From the standpoint of monism, purposes of life not set by the human being himself are also unjustifiable assumptions.
For something to be purposeful, a human being must first give it purpose. Something done on purpose can only come about through an idea being realized. In a realistic sense, an idea can become operative only in human beings.

11.7 Human Destiny
Therefore human life has no other purpose or destiny than the one that the human being gives it. To the question: What is a one's task in life? Monism can only answer: The task he sets himself. I have no predestined mission in the world; but is at every moment the one I choose. I do not set out on life's journey confined to a fixed route.

11.8 Human Purpose Actualized
[4] Ideas are realized purposefully only through human agents. Consequently, it is invalid to speak of the embodiment of ideas by history. Statements such as: "History is the evolution of humanity towards freedom," or “the realization of the moral world order” and so forth, are untenable from the Monistic point of view.

11.9 Formative Principle Of Nature
[5] Advocates of the concept of purpose believe that to give up purpose in the world, they would also have to give up all order and unity in the world. Here for example is Robert Hamerling:

"As long as there are instincts in Nature, it is foolish to deny purposes in it."

[6] "Just as the structure of a limb of the human body is not determined and conditioned by an Idea of this limb floating in the air, but by its connection with the more inclusive whole—the body to which the limb belongs—so the structure of every natural being, whether plant, animal, or man, is not determined and conditioned by an Idea of it floating in the air, but by the formative principle of the more inclusive whole of nature which creates and organizes itself according to a purpose.”

11.10 Teleology - Purposeful Design
And in the same volume:
"The theory of purpose (Teleology) only maintains that in spite of the thousand discomforts and sufferings of this natural life, there is a high degree of adaptation to purpose and plan unmistakably present in the forms and evolutions of Nature―a purpose and a plan, however, that is realized only within the limits of natural laws, and which does not tend to the production of some Utopia, where life faces no death, and growth no decay, with all the more or less unpleasant but unavoidable stages in between...

[7] When the critics of the concept of purpose (Teleology) bring a laboriously collected rubbish-heap of partial or complete, imaginary or real examples that appear to show no purpose, and place this against a miraculous world full of purpose such as can be seen in all of Nature's domains, then I just find that amusing.”

11.11 Harmony Within Whole
[8] What is meant here by “purpose”? The harmony between the parts to form a perceptible whole. However, since there are laws (Ideas) underlying all percepts that we discover by means of thinking, the harmony found between the parts of a perceptible whole is in fact the ideal (logical) harmony of the Ideas that underlies this perceptible whole. To say that an animal or the human being is not determined by an Idea floating in the air is a misleading way of putting it. When expressed in the right way the criticized view ceases to be absurd. Certainly an animal is not determined by an Idea floating in the air; it is however, determined by an inborn Idea that makes up the law of its nature. It is just because the Idea is not outside of the being, but works within it as its nature, that one cannot speak of purpose. Those who deny that natural beings are determined from outside (whether by an Idea floating in the air or an Idea that exists outside the creature in the mind of a world creator is, in this context, irrelevant) should admit that these beings are not determined by purpose and plan from outside, but by cause and law from within.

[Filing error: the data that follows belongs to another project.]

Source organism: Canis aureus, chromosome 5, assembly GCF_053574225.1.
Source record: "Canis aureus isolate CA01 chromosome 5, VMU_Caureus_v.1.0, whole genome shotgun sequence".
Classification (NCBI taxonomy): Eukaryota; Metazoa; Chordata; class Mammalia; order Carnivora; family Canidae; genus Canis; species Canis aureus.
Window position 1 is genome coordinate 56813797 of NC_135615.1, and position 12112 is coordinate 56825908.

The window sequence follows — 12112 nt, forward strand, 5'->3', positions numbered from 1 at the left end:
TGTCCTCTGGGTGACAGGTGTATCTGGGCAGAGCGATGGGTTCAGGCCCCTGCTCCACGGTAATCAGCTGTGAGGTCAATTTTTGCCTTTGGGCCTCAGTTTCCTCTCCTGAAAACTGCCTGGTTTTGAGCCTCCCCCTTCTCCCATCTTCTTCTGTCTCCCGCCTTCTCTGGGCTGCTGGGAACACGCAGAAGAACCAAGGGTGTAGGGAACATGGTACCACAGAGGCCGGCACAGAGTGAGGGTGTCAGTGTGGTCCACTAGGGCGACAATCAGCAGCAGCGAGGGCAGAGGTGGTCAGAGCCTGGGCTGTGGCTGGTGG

I construct a machine purposefully, according to purpose, when I connect its parts together in a way that is not given in nature. The purpose contained in the arrangement consists in my having set how the machine will operate, as its Idea, into the machine itself. This makes the machine an object of perception with a corresponding Idea. Creatures of Nature are beings of this kind. Whoever calls a thing purposeful if it is formed according to a plan or law might just as well apply the same label to beings of nature. But this kind of lawfulness must not be confused with the purpose underlying subjective human action. In order to have a purpose it is absolutely necessary that the effective cause is a concept—in fact, the concept of the effect. But nowhere in nature can we find evidence that concepts are causes. The concept always proves to be merely the conceptual link between a cause and an effect. In nature, causes are always something perceptible.

11.12 Cosmic Purpose
[9] A Dualist can talk of cosmic purposes and nature purposes. Where we see an example of a systematic linking of cause and effect according to law, a Dualist is free to assume that what we are seeing is only a faint copy of a relationship within which the Absolute Cosmic Being has realized his purpose. For the Monist, any reason for assuming purpose in the World or Nature falls away with the rejection of an Absolute Cosmic Being.